“Cheat Sheet” for Dos and Don’ts With Patches
Some things are the same for many patches, regardless of medication or manufacturer. Use this “cheat sheet” to address common questions about patches. For more specific information about appearance, delivery system, and what to do if patches fall off, see our chart, Characteristics of Transdermal Patches (U.S. subscribers; Canadian subscribers).
- Patches should be applied to clean, dry, hairless, nonirritated, intact skin.1
- Avoid areas where tight clothing can loosen or rub the patch off (e.g., waistline).
- Manufacturers may recommend areas to use or areas to avoid based on the specific medication.
- For example, estrogen patches should not be applied directly to the breast.1
- Patients or caregivers should be instructed to wash hands after applying patches.1
To Cut or Not to Cut
- Though most manufacturers do not recommend cutting patches regardless of the delivery system, a few may be approved to be cut (e.g., Lidoderm and Qutenza [both only available in the U.S.]).
- Advise patients not to cut or alter any drug patch (regardless of the delivery system) when exact dosing is critical (e.g., fentanyl, methylphenidate).
- Delivery systems and the importance of dosing precision can help answer if a patch can be cut.
- Reservoir-based patches should NEVER be cut due to potential for “dose dumping”.1
- Some matrix-based patches may be able to be cut to deliver a lower dose; however, half a matrix patch may not equal half a dose due to uneven cutting or less surface area.
- Limited data indicate cutting some estradiol patches is safe (e.g., Climara).1
- Fold used and unused patches in half (sticky sides together), to prepare for disposal.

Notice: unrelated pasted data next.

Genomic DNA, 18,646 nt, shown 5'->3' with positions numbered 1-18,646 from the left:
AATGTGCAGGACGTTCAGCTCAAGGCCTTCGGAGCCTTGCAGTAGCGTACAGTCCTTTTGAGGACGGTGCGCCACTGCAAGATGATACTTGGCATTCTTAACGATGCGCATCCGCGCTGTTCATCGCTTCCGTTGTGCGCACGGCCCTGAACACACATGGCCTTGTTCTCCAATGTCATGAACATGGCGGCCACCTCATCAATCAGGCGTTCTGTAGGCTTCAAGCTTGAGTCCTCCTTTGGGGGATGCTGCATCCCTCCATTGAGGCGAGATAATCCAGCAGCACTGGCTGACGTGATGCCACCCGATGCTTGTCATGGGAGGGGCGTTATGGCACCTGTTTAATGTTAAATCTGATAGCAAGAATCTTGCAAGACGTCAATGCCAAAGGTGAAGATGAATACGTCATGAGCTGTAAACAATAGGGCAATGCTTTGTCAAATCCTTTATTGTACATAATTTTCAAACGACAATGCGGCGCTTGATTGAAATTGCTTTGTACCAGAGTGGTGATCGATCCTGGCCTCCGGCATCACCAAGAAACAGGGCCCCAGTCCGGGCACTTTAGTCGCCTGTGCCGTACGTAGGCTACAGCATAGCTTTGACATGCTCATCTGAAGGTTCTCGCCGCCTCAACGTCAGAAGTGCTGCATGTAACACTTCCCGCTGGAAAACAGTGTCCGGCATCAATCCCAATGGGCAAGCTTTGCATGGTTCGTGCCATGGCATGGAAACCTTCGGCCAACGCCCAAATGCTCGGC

- Check product labeling for disposal options (e.g., product disposal packs) and recommendations.
- In Canada (in the U.S., if possible), recommend authorized collection or disposal sites (e.g., drug take-back programs, pharmacies [Canada]).2,3
- In the U.S., if disposing of patches at home:
- Most patches can be thrown in the trash. Be sure this is out of reach from kids and pets.
- Some patches should be flushed down the toilet to prevent accidental exposure or diversion (e.g., buprenorphine, fentanyl, methylphenidate).
- Check for guidance on flushing medications (e.g., FDA, hospital policy, government laws):
Exposure to Heat
- Remind patients to avoid exposing patches to heat sources (e.g., electric blankets, heating pads, hot tubs, saunas), as this can increase drug delivery and possibly lead to toxicity and/or overdose.1
- Encourage application site rotation and consider recommending a topical corticosteroid to help reduce irritation associated with transdermal patches (e.g., hydrocortisone 1% cream).1
Magnetic Resonance Imaging (MRI)
- Remove patches that contain metal prior to MRI to prevent burns (e.g., Androderm, Neupro, NicoDerm CQ [U.S.], NicoDerm [Canada]).4,5
- It may be safest to remove all patches prior to MRI, unless it is certain a patch does NOT contain any metal (e.g., not all manufacturers test for metal content).1,4
Project Leader in preparation of this clinical resource (330704): Beth Bryant, Pharm.D., BCPS, Assistant Editor
- Ball AM, Smith KM. Optimizing transdermal drug therapy. Am J Health Syst Pharm 2008;65:1337-46.
- Drug Enforcement Agency. Diversion control division: national take-back initiative. https://www.deadiversion.usdoj.gov/drug_disposal/takeback/. (Accessed May 3, 2017).
- Government of Canada. Safe disposal of prescription drugs. https://www.canada.ca/en/health-canada/services/safe-disposal-prescription-drugs.html. (Accessed May 3, 2017).
- Government of Canada. Health Canada endorsed important safety information on magnetic resonance imaging systems. April 2005. http://healthycanadians.gc.ca/recall-alert-rappel-avis/
hc-sc/2005/14350a-eng.php. (Accessed May 3, 2017).
- FDA. Public health advisory: risk of burns during MRI scans from transdermal drug patches with metallic backings (archived content). March 9, 2009. https://www.fda.gov/Drugs/DrugSafety/PostmarketDrugSafety
InformationforPatientsandProviders/ucm111313.htm. (Accessed April 30, 2017).
Cite this document as follows: Clinical Resource, “Cheat Sheet” for Dos and Don’ts With Patches. Pharmacist’s Letter/Prescriber’s Letter. July 2017.